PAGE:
In the recent Fulton County Superior Court case of Margaret Jones and Associates v. Perry Homes Redevelopment (2003CV9479), plaintiff Margaret Jones, a veteran Atlanta public relations consultant, sued to recover fees owed her for work in helping prepare the winning proposal for the $400 million Perry Homes Redevelopment Project. Jones never had a written contract with any of the other parties involved in the proposal, and, by the time the trial occurred, over a decade had passed since the project was awarded, during which time Jones had never been paid anything for her services.
During the trial, the various parties involved in the proposal denied having any contractual relationship with Jones or that she provided anything of value to them. In his closing statement, Jones’s attorney Richard Robbins had to make sure the jury understood just how integral Jones’s services were to the winning proposal.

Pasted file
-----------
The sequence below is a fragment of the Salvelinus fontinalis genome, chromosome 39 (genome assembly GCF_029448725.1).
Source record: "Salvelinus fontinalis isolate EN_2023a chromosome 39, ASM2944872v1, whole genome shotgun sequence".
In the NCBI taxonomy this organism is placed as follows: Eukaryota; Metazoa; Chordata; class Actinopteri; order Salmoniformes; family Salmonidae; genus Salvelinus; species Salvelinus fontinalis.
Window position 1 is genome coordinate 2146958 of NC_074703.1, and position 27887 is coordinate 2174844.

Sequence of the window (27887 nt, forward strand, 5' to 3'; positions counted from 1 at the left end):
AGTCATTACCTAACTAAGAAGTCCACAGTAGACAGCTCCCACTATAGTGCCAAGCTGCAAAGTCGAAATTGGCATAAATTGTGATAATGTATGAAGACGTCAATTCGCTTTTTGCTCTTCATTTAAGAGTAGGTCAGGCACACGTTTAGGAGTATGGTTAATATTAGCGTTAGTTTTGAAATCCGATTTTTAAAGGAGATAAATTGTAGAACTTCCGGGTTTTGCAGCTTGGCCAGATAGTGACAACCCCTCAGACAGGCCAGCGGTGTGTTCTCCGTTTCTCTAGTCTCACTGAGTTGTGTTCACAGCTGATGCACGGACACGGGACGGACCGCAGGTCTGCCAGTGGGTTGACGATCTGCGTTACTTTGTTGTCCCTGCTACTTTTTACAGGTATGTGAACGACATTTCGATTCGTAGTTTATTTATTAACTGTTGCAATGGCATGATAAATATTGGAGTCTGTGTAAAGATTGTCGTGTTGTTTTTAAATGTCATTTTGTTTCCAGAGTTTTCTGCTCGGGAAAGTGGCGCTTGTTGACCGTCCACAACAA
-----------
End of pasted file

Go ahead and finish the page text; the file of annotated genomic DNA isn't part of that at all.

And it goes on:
Robbins emphasized to the jury that Jones’s role was not to “do paperwork” but to present something unique in the proposal, a vision that Jones had of a shared community, not just including housing, but also retail, commercial, educational and other facilities. Robbins also brought the credibility of the other parties to the proposal into question, noting their various inconsistent statements during the course of the case and asking the jury to “look and see who’s telling the truth and whose story can be squared with the documents.”
The jury evidently believed Jones rather than the various defendants in the case, awarding her damages of almost $1 million, including over $400,000 in attorney’s fees.
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